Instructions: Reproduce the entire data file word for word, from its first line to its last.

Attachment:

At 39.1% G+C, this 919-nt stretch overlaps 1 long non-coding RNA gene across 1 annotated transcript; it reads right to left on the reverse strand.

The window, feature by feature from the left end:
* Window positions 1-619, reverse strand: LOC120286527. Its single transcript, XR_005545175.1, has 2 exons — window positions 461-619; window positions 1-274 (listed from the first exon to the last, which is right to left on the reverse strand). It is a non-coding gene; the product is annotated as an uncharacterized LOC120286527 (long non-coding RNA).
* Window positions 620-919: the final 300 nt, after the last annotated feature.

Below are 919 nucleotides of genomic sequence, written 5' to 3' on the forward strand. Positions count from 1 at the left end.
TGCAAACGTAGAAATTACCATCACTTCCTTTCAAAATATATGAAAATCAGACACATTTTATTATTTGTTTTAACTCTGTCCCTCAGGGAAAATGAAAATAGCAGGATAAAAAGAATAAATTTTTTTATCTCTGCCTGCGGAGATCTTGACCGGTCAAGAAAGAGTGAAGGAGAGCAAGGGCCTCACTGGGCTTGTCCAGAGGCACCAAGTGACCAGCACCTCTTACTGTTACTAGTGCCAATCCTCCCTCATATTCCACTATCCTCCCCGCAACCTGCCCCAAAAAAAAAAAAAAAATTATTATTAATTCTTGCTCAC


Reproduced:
At 39.1% G+C, this 919-nt stretch overlaps 1 long non-coding RNA gene across 1 annotated transcript; it reads right to left on the reverse strand.

The window, feature by feature from the left end:
* Window positions 1-619, reverse strand: LOC120286527. Its single transcript, XR_005545175.1, has 2 exons — window positions 461-619; window positions 1-274 (listed from the first exon to the last, which is right to left on the reverse strand). It is a non-coding gene; the product is annotated as an uncharacterized LOC120286527 (long non-coding RNA).
* Window positions 620-919: the final 300 nt, after the last annotated feature.

Below are 919 nucleotides of genomic sequence, written 5' to 3' on the forward strand. Positions count from 1 at the left end.
TGCAAACGTAGAAATTACCATCACTTCCTTTCAAAATATATGAAAATCAGACACATTTTATTATTTGTTTTAACTCTGTCCCTCAGGGAAAATGAAAATAGCAGGATAAAAAGAATAAATTTTTTTATCTCTGCCTGCGGAGATCTTGACCGGTCAAGAAAGAGTGAAGGAGAGCAAGGGCCTCACTGGGCTTGTCCAGAGGCACCAAGTGACCAGCACCTCTTACTGTTACTAGTGCCAATCCTCCCTCATATTCCACTATCCTCCCCGCAACCTGCCCCAAAAAAAAAAAAAAAATTATTATTAATTCTTGCTCAC